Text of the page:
1492 20 February, Walter Roberth, esq, William Gought, Henry Burgeys and George Hopper to George Nevell kt, Lord Burgavenny, John Nayler, Robert Nayler, Richard Sondys, William Assheburneham, esq, Richard Culpepir the elder, esq, Richard Culpepir the younger and John Culpepir in trust
1. Various lands and tenements called Great Smowgle, Little Smowgle, Pykenden and Pykenden Bokherst, Comden, Scowperys and The Forde lying dispersed in Cranbrook and Goudhurst
2. Lands and tenements, rents and services in Ticehurst, Etchingham, Rye and Brightling
For WR, his wife Alice and their heirs in tail male, remainder to WR
Edward Strangways and John Hewet attorneys to deliver seisin
Clerk's name in turn-up: Gardyner
W to livery of seisin at Boarzell in Ticehurst: Thomas Naysshe the farmer there, Thomas Hunt, John Naysshe, farmer, Robert Naysshe, Thomas Horstede
A seal-tag formed from letters of attorney, George... and Giles... to Walter Colyns. Endorsed: my mother's jointure [8]

1491/92 Elizabeth, daughter of Walter and Alice Roberts, was "borne 13 March being Tuesday about 2 of ye clock in the after Noone 1491." [9] The Hayley manuscript states that Elizabeth was "borne on Saterdaye ye 13 or Marche aboute 2 of ye clocke in ye afternoone in ye yere 1492." [10]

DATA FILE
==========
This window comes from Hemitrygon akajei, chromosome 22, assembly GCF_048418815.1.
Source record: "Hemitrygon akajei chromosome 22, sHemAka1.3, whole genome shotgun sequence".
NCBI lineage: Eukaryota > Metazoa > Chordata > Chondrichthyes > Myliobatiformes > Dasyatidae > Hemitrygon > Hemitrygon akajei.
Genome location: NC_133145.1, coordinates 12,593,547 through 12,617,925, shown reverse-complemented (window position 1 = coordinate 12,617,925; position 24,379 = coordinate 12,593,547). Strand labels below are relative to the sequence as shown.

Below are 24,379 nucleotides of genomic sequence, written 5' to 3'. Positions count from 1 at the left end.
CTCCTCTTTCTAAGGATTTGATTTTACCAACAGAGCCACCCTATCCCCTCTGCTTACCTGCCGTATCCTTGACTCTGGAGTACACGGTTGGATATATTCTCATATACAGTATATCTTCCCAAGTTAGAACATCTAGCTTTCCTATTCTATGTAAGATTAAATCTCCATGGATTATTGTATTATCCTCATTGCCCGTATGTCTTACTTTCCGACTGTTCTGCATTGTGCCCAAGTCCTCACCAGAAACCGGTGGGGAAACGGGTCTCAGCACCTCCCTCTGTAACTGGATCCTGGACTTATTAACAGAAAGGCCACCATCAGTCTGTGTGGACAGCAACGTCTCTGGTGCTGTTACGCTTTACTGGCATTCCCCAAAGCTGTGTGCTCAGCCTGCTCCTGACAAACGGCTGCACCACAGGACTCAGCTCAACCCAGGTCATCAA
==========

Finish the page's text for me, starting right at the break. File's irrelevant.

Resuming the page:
1494 Thomas, son of Walter and Alice Roberts, was "borne on St Mathews day being Thursday in ye 10 of Henry 8: [sic] Ao Dni 1494." St Matthew's Day, September 21, was a Sunday, not a Thursday in 1494. [11]

1521/22 Walter Roberts wrote his will on February 11. [12] [13]

I Walter Roberthe of Crambroke esquyer make my testament &e. To be buried in the churche of Crambroke betwene the ymage of our Lady of Pytye and my pewe and ther I wylle a stone be leyde vpon my body. I bequethe towards the makyng of the middell ile of the said churche the oon half of all the tymber that shall long to the makyng of the Rooffe of the said worke. To the churche of Gowtherst 12 okes the best they can chose vpon the landes I bought of ------------ Baseden the whiche lands --------- Patynden now fermyth.